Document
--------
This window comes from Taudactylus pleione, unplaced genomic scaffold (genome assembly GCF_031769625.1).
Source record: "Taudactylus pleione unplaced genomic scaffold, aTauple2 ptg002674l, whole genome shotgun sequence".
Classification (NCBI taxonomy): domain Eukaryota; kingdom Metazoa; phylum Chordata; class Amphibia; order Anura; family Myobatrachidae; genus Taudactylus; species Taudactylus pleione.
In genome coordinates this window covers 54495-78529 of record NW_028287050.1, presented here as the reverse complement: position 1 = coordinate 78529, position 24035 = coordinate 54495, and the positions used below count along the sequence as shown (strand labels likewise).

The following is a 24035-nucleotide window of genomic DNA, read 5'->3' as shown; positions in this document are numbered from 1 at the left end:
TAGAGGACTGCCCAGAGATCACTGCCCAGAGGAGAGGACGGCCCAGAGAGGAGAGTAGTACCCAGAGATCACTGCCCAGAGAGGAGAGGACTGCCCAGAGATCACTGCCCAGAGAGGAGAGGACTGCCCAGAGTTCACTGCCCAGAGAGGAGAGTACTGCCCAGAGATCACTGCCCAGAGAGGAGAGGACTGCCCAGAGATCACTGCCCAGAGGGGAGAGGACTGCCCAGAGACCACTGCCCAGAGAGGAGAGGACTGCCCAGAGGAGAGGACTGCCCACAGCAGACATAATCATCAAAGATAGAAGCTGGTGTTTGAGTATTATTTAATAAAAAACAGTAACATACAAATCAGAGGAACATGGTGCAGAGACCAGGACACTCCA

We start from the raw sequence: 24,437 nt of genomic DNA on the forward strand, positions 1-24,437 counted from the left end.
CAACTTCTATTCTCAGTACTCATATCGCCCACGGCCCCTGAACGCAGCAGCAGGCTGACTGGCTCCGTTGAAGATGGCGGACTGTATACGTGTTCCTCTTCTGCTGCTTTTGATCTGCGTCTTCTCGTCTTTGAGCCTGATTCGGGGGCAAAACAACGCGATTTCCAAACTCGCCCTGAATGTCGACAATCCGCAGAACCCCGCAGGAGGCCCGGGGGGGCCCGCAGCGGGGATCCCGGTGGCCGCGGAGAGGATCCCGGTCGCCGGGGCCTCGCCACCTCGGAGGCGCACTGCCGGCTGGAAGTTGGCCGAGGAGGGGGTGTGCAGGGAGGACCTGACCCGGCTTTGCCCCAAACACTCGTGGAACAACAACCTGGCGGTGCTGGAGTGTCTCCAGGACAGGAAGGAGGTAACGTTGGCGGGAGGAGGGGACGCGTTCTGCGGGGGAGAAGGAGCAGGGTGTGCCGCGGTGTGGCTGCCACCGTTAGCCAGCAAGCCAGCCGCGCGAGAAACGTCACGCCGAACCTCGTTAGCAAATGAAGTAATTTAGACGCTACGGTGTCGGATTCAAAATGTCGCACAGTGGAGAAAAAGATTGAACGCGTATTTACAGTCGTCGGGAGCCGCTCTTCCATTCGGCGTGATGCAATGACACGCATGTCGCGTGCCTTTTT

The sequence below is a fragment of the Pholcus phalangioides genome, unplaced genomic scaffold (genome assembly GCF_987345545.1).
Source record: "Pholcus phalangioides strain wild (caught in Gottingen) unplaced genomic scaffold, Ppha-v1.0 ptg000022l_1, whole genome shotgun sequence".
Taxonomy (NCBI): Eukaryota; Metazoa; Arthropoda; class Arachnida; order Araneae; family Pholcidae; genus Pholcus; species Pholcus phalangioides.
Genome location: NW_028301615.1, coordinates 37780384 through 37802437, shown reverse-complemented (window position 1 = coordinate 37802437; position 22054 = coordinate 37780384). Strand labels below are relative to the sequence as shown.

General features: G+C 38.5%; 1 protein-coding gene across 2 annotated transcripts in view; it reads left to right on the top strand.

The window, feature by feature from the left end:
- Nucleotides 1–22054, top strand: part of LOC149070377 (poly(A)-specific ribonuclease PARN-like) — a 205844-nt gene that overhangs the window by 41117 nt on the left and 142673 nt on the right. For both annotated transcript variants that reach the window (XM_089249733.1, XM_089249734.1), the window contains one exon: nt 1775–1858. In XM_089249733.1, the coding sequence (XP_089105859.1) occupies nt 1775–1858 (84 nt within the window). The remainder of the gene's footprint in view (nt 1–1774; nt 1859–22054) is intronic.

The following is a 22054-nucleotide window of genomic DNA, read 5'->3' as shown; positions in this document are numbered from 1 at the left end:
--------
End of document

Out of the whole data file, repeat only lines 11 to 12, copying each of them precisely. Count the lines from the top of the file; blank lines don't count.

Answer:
Taxonomy (NCBI): Eukaryota; Metazoa; Arthropoda; class Arachnida; order Araneae; family Pholcidae; genus Pholcus; species Pholcus phalangioides.
Genome location: NW_028301615.1, coordinates 37780384 through 37802437, shown reverse-complemented (window position 1 = coordinate 37802437; position 22054 = coordinate 37780384). Strand labels below are relative to the sequence as shown.